Freshdesk SSO

Martin, Brandon L martinb at
Mon Aug 10 13:36:45 EDT 2015


Thank you for all your advice. I was able to successfully authenticate with the Freshdesk SSO!

However, I can't fully authenticate for my user attributes are encrypted and Freshdesk is not decrypting them before processing the information.

In my logs I can see I am getting the correct data from my ldap data connector. I then send the data to Freshdesk with this RelyingParty:

<bean parent="RelyingPartyByName" c:relyingPartyIds="">

            <property name="profileConfigurations">


                    <bean parent="SAML2.SSO" p:encryptAssertions="false" />




I am only able to authenticate with encryptAssertions set to false.

In my logs I am sending this data:




Then in the Freshdesk interface after I log in, it says my email is AAdzZWNyZXQxWjx


I've tried several solutions from the internet without the result changing. From toying with md:NameIDFormat in the metadata to trying different options in the relaying party.

Thank you

Brandon Martin

martinb at

Peninsula School District

Data Integration Analyst

Ext: 3712

From: users <users-bounces at> on behalf of Nate Klingenstein <ndk at>
Sent: Saturday, August 8, 2015 11:02 PM
To: Shib Users
Subject: Re: Freshdesk SSO


That helps tremendously. I have been testing with the fingerprint of my encryption certificate. In the service it says the SHA-1 is the encryption and signing certificate.

It's possible to use different certificates for encryption and signature.  It wasn't a common case prior to the release of IdPv3, but I think they were probably trying to accommodate that.  As an IdP, your signing certificate is almost always the relevant one.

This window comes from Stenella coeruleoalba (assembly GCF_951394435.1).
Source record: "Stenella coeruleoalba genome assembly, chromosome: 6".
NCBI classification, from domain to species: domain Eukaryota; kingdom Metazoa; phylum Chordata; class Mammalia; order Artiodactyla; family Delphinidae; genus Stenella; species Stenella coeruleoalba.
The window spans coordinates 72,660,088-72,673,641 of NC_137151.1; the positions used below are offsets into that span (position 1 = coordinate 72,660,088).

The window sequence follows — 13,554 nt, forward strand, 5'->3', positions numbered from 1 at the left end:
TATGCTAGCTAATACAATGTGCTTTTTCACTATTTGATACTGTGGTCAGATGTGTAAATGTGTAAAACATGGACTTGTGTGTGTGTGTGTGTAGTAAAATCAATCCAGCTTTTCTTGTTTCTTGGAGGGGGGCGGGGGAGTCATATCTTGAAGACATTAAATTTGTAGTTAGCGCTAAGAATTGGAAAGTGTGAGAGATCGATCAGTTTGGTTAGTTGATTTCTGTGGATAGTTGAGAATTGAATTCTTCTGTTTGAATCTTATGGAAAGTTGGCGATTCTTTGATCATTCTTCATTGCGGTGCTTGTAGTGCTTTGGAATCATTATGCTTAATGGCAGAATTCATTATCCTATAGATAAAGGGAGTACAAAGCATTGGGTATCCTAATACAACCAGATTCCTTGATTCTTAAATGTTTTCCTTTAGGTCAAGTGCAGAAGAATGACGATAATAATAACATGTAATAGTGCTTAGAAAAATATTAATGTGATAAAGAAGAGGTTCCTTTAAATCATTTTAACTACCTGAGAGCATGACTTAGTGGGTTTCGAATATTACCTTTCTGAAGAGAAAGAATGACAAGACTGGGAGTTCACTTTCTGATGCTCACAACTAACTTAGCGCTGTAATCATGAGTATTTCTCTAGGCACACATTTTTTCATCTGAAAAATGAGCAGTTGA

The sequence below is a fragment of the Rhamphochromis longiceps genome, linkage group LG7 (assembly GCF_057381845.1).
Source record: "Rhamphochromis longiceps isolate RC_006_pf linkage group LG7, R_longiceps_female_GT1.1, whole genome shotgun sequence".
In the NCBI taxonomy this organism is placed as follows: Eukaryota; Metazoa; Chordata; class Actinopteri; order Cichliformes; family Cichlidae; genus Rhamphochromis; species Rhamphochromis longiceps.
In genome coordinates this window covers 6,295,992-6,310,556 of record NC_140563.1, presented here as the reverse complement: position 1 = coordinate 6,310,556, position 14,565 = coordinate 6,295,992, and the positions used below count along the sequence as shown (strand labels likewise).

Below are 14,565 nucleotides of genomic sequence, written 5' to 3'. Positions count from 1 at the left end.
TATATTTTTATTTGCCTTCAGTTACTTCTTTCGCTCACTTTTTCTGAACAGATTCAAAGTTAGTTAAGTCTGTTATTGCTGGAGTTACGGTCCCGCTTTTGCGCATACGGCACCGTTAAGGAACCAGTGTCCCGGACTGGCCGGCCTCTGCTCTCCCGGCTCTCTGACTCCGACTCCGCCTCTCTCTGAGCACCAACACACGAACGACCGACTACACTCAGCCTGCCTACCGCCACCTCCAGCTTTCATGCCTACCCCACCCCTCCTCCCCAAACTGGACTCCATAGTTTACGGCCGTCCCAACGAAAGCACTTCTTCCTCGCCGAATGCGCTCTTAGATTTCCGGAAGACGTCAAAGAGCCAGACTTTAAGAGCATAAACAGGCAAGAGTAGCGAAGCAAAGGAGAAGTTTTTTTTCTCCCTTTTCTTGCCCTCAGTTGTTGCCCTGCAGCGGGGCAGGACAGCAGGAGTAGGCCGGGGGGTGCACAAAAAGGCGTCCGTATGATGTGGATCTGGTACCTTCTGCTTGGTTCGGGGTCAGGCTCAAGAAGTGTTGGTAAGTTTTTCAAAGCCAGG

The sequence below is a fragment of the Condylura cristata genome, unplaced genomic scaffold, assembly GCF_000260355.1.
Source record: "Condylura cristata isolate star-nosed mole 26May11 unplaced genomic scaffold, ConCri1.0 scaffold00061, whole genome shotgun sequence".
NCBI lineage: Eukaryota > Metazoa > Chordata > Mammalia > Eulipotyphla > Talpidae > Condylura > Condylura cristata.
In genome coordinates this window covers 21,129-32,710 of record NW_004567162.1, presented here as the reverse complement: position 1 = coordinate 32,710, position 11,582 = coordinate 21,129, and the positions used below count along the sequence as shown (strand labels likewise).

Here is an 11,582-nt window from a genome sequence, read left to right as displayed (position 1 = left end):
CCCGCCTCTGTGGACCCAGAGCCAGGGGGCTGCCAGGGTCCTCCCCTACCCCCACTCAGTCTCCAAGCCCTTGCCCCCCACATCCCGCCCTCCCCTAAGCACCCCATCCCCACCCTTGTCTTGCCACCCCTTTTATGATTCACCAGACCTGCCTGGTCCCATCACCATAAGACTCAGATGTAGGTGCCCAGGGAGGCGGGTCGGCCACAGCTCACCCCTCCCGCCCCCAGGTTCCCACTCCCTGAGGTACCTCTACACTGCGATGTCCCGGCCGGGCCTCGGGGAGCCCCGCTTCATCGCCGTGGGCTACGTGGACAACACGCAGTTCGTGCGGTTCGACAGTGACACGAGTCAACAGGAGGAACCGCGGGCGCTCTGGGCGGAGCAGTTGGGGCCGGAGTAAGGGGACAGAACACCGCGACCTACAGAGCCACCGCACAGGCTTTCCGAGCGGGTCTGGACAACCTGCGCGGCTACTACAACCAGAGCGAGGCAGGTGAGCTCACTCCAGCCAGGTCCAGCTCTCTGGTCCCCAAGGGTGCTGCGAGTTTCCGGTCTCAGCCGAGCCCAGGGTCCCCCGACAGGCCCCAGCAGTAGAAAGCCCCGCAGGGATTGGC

Does this mean in the metadata I include both xml objects to link signature and encryption as the same values as my X.509 signing certificate?

If I were to guess and reword this as "does this mean that I should enter my signing certificate's SHA-1 hash into the fields on their webpage", then I would say yes.  I'm not quite sure how to interpret your question as stated.

In other words, I tell my metadata-less friends about my encryption and singing certificates but they are both actually the cat of my signing certificate.

Well, the hash isn't just the entire base64-encoded printed raw value.  It's a specific field.  You can find that field using tools like openssl.

My browser certificate will be different than my IDP certificate. I am behind a load balancer that provides https certs, is this a problem?

No, generally it's a good thing because it gives you more flexibility in management of each certificate and won't need to roll over your IdP certificate with frequency.  It's a deployment decision, though.

Take care,
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